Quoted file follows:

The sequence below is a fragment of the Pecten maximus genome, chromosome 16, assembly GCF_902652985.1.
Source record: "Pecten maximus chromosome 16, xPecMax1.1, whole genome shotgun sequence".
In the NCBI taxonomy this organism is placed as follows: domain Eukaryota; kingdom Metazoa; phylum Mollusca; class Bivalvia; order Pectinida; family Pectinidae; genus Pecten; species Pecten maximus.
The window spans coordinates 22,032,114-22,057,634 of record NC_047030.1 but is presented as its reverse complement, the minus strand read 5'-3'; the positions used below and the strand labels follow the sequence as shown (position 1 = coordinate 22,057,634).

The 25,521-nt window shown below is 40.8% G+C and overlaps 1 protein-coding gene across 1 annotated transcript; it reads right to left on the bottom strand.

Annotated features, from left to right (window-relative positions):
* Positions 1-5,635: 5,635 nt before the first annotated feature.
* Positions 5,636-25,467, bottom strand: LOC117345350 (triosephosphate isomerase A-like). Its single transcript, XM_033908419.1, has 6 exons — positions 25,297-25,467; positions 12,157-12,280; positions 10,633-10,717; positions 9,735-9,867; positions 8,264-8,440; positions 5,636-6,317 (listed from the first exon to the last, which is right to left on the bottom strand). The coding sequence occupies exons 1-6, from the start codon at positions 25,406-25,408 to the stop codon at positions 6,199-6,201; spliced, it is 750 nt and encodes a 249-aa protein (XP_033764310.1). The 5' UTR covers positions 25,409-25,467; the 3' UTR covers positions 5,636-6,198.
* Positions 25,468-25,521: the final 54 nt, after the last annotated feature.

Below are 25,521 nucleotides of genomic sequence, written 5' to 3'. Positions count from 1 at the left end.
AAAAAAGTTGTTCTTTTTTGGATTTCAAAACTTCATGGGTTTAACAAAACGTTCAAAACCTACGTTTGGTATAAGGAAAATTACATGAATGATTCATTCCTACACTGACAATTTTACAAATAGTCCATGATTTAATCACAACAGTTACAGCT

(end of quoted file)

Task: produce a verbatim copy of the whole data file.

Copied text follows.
The sequence below is a fragment of the Pecten maximus genome, chromosome 16, assembly GCF_902652985.1.
Source record: "Pecten maximus chromosome 16, xPecMax1.1, whole genome shotgun sequence".
In the NCBI taxonomy this organism is placed as follows: domain Eukaryota; kingdom Metazoa; phylum Mollusca; class Bivalvia; order Pectinida; family Pectinidae; genus Pecten; species Pecten maximus.
The window spans coordinates 22,032,114-22,057,634 of record NC_047030.1 but is presented as its reverse complement, the minus strand read 5'-3'; the positions used below and the strand labels follow the sequence as shown (position 1 = coordinate 22,057,634).

The 25,521-nt window shown below is 40.8% G+C and overlaps 1 protein-coding gene across 1 annotated transcript; it reads right to left on the bottom strand.

Annotated features, from left to right (window-relative positions):
* Positions 1-5,635: 5,635 nt before the first annotated feature.
* Positions 5,636-25,467, bottom strand: LOC117345350 (triosephosphate isomerase A-like). Its single transcript, XM_033908419.1, has 6 exons — positions 25,297-25,467; positions 12,157-12,280; positions 10,633-10,717; positions 9,735-9,867; positions 8,264-8,440; positions 5,636-6,317 (listed from the first exon to the last, which is right to left on the bottom strand). The coding sequence occupies exons 1-6, from the start codon at positions 25,406-25,408 to the stop codon at positions 6,199-6,201; spliced, it is 750 nt and encodes a 249-aa protein (XP_033764310.1). The 5' UTR covers positions 25,409-25,467; the 3' UTR covers positions 5,636-6,198.
* Positions 25,468-25,521: the final 54 nt, after the last annotated feature.

Below are 25,521 nucleotides of genomic sequence, written 5' to 3'. Positions count from 1 at the left end.
AAAAAAGTTGTTCTTTTTTGGATTTCAAAACTTCATGGGTTTAACAAAACGTTCAAAACCTACGTTTGGTATAAGGAAAATTACATGAATGATTCATTCCTACACTGACAATTTTACAAATAGTCCATGATTTAATCACAACAGTTACAGCT